UK News

Man jailed for taking lost race number to realise London marathon 'dream'

Runners make their way over Tower Bridge during the 2018 Virgin Money London Marathon. Picture by Steven Paston, Press Association

A London Marathon impostor who swiped a lost race number to see "a dream come true" has been jailed for 16 weeks.

Stanislaw Skupian crossed the finish line with legitimate runner Jake Halliday's number after spotting it 300 metres from the end of the 26.2-mile race, Uxbridge Magistrates' Court heard on Thursday.

The homeless 38-year-old was pictured celebrating with a finisher's medal on April 22.

Mr Halliday, who was running for charity Bloodwise, dropped his number after stopping short of the finish line to take off his T-shirt during the hottest London Marathon on record.

Friends later told him someone had been pictured celebrating with his number, with Mr Halliday saying he was "shocked", the court heard.

Defending, Jameela Jamroz said father-of-one Skupian harboured ambitions of running the race and had started training for it.

She said: "He wanted to be there, he was excited. He wanted to see the runners.

"He says by chance he saw a race identifier on the floor.

"In his excitement he picked up the identifier thinking this was his opportunity to compete in the marathon and that this was in fact a dream come true for him.

"He joined in the marathon and completed the latter part of the race.

"At the time he hadn't fully quite appreciated that he was doing anything wrong.

"He dedicated the completion of it to his seven-year-old son and to homeless people to inspire them that good things can happen to those that are less fortunate."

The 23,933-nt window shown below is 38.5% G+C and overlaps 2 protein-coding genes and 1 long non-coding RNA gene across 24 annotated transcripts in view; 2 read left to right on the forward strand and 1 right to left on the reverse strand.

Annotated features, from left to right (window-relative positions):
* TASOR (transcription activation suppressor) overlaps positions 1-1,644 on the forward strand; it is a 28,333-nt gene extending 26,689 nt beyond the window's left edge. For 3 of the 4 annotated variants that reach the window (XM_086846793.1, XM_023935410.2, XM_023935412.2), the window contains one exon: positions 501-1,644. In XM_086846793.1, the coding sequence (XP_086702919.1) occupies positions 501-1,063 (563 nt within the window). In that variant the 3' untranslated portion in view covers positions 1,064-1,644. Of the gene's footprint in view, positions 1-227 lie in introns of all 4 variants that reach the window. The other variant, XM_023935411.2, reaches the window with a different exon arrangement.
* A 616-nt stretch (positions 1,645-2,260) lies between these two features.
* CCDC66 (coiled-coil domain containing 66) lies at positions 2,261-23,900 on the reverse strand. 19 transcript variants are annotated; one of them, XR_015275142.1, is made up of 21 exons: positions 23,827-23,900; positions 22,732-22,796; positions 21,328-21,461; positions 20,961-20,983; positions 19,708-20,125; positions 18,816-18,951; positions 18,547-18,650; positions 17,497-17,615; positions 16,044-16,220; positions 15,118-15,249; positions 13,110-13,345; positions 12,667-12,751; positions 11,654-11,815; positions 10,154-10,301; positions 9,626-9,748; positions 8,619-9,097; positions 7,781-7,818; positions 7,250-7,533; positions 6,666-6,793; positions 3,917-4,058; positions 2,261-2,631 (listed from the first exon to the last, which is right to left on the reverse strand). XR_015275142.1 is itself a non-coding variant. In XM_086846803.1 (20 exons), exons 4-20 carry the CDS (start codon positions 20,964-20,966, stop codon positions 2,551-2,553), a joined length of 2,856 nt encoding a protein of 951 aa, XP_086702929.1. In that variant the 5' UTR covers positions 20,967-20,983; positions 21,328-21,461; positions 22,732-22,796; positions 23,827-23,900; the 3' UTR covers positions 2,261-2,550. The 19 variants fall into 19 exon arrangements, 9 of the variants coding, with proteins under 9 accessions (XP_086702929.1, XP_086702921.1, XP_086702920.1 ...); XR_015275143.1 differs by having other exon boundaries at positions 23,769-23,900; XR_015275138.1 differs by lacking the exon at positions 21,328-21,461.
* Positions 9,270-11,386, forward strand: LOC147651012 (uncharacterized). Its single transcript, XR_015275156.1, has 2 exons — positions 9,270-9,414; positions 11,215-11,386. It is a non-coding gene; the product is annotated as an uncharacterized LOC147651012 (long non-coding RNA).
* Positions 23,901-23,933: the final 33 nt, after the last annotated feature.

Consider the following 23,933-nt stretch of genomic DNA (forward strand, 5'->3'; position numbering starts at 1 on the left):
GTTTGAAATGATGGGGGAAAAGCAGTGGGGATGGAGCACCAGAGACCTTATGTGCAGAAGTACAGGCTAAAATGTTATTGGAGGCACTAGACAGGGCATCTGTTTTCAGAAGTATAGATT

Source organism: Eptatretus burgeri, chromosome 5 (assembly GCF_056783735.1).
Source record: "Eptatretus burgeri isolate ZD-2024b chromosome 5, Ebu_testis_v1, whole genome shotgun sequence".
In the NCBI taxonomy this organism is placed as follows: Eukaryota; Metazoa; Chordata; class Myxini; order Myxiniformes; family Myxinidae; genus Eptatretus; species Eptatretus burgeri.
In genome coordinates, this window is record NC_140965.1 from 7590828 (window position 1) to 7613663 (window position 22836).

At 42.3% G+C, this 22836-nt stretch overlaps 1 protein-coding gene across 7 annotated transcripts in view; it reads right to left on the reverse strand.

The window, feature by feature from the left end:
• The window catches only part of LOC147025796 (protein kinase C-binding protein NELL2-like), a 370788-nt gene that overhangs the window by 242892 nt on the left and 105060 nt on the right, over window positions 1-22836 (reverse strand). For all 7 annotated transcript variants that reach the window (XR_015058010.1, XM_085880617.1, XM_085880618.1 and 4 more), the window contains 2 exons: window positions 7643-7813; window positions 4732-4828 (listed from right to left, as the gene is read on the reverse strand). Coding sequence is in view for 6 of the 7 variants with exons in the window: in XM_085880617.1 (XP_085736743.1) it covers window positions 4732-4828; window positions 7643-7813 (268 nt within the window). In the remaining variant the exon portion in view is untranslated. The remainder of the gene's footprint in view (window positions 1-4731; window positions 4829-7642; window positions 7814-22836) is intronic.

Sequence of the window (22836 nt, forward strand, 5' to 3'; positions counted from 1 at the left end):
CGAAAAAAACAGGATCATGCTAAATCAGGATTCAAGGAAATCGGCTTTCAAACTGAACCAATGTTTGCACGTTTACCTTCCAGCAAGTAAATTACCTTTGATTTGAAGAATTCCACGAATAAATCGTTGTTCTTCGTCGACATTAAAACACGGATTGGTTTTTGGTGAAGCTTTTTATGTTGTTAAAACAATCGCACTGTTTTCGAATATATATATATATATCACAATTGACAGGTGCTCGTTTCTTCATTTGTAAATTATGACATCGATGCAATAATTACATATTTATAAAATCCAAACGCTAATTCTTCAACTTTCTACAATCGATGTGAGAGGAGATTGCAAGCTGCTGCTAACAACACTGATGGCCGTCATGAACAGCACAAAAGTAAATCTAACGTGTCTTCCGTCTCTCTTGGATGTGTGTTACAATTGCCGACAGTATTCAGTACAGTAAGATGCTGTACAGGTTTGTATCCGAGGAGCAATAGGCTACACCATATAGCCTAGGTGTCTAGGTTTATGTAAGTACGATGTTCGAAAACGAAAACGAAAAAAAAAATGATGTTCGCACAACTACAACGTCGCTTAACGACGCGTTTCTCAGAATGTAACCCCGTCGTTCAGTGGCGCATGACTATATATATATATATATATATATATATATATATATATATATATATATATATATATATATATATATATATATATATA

London Marathon chief executive Nick Bitel said the episode could be seen to damage the reputation and integrity of the race, regarded as one of the best organised in the world, the court heard.

Skupian has lived in the UK for around 11 years and suffered a neck injury in a serious car crash at the end of last year, forcing him to take sick leave from a catering trade job, Ms Jamroz said.

Around the same time he separated from his wife and become homeless.

Shortly before the race Mr Skupian suffered a short, temporary breakdown in his mental state, she added.

He was arrested after police searched the multi-faith prayer room at Heathrow Airport, where he was found with items including a primary school worker's ID card and a pink diary holding overtime hours

worked by airline staff.

Skupian viewed the airport as a temporary home and would pick up left-behind objects to pass to lost property, claiming he was going to return the items, the court heard.

Skupian, who wore a grey jumper and used a Polish translator, pleaded guilty at the earliest opportunity last month to fraud by false representation and to three unrelated counts of theft.

"The offences are so serious as only a prison sentence will suffice," magistrate Michael O'Gorman said.

Skupian was sentenced to 13 weeks for the fraud and three weeks for the theft offences, to be served consecutively.

He was also given a criminal behaviour order banning him from Heathrow Airport for three years unless he had a pre-booked flight ticket for that day.

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